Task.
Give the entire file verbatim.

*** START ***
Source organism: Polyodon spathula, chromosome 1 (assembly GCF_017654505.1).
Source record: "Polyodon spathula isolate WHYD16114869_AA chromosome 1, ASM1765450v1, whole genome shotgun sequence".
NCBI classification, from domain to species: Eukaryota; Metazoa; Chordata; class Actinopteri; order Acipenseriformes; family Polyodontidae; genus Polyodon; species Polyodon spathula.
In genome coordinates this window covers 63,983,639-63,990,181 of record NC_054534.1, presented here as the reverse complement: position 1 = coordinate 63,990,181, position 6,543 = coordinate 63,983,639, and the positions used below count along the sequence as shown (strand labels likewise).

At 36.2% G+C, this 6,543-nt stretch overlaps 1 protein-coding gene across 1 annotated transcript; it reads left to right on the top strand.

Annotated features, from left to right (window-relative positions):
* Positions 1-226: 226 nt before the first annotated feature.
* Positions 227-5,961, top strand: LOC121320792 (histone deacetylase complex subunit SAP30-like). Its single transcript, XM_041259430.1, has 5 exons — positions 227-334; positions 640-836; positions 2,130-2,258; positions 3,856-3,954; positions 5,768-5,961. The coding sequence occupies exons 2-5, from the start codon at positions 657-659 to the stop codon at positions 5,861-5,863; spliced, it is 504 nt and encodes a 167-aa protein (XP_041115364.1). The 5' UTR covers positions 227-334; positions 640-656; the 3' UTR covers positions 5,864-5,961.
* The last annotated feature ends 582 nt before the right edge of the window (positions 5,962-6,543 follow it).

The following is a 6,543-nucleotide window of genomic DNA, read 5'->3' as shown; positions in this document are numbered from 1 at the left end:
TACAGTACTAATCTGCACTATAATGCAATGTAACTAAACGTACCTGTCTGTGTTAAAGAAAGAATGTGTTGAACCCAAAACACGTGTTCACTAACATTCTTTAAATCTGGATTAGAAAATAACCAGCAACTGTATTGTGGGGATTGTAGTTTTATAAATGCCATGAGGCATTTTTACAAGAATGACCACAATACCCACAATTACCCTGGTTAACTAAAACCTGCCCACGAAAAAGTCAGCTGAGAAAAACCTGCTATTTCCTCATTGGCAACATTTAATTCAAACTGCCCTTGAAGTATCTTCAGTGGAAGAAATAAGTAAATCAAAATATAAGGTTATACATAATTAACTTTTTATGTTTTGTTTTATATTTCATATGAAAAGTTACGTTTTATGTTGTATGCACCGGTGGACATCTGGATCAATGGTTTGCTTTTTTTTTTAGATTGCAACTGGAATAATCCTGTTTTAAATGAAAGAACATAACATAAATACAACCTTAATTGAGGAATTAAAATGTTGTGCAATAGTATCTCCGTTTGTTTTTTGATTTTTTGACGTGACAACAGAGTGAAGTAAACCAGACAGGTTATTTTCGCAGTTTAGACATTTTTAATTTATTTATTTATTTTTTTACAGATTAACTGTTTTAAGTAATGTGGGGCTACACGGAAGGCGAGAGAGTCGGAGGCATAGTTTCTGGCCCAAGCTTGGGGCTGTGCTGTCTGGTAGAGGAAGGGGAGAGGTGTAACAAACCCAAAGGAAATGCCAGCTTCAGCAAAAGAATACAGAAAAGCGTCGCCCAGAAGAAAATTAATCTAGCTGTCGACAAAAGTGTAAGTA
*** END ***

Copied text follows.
Source organism: Polyodon spathula, chromosome 1 (assembly GCF_017654505.1).
Source record: "Polyodon spathula isolate WHYD16114869_AA chromosome 1, ASM1765450v1, whole genome shotgun sequence".
NCBI classification, from domain to species: Eukaryota; Metazoa; Chordata; class Actinopteri; order Acipenseriformes; family Polyodontidae; genus Polyodon; species Polyodon spathula.
In genome coordinates this window covers 63,983,639-63,990,181 of record NC_054534.1, presented here as the reverse complement: position 1 = coordinate 63,990,181, position 6,543 = coordinate 63,983,639, and the positions used below count along the sequence as shown (strand labels likewise).

At 36.2% G+C, this 6,543-nt stretch overlaps 1 protein-coding gene across 1 annotated transcript; it reads left to right on the top strand.

Annotated features, from left to right (window-relative positions):
* Positions 1-226: 226 nt before the first annotated feature.
* Positions 227-5,961, top strand: LOC121320792 (histone deacetylase complex subunit SAP30-like). Its single transcript, XM_041259430.1, has 5 exons — positions 227-334; positions 640-836; positions 2,130-2,258; positions 3,856-3,954; positions 5,768-5,961. The coding sequence occupies exons 2-5, from the start codon at positions 657-659 to the stop codon at positions 5,861-5,863; spliced, it is 504 nt and encodes a 167-aa protein (XP_041115364.1). The 5' UTR covers positions 227-334; positions 640-656; the 3' UTR covers positions 5,864-5,961.
* The last annotated feature ends 582 nt before the right edge of the window (positions 5,962-6,543 follow it).

The following is a 6,543-nucleotide window of genomic DNA, read 5'->3' as shown; positions in this document are numbered from 1 at the left end:
TACAGTACTAATCTGCACTATAATGCAATGTAACTAAACGTACCTGTCTGTGTTAAAGAAAGAATGTGTTGAACCCAAAACACGTGTTCACTAACATTCTTTAAATCTGGATTAGAAAATAACCAGCAACTGTATTGTGGGGATTGTAGTTTTATAAATGCCATGAGGCATTTTTACAAGAATGACCACAATACCCACAATTACCCTGGTTAACTAAAACCTGCCCACGAAAAAGTCAGCTGAGAAAAACCTGCTATTTCCTCATTGGCAACATTTAATTCAAACTGCCCTTGAAGTATCTTCAGTGGAAGAAATAAGTAAATCAAAATATAAGGTTATACATAATTAACTTTTTATGTTTTGTTTTATATTTCATATGAAAAGTTACGTTTTATGTTGTATGCACCGGTGGACATCTGGATCAATGGTTTGCTTTTTTTTTTAGATTGCAACTGGAATAATCCTGTTTTAAATGAAAGAACATAACATAAATACAACCTTAATTGAGGAATTAAAATGTTGTGCAATAGTATCTCCGTTTGTTTTTTGATTTTTTGACGTGACAACAGAGTGAAGTAAACCAGACAGGTTATTTTCGCAGTTTAGACATTTTTAATTTATTTATTTATTTTTTTACAGATTAACTGTTTTAAGTAATGTGGGGCTACACGGAAGGCGAGAGAGTCGGAGGCATAGTTTCTGGCCCAAGCTTGGGGCTGTGCTGTCTGGTAGAGGAAGGGGAGAGGTGTAACAAACCCAAAGGAAATGCCAGCTTCAGCAAAAGAATACAGAAAAGCGTCGCCCAGAAGAAAATTAATCTAGCTGTCGACAAAAGTGTAAGTA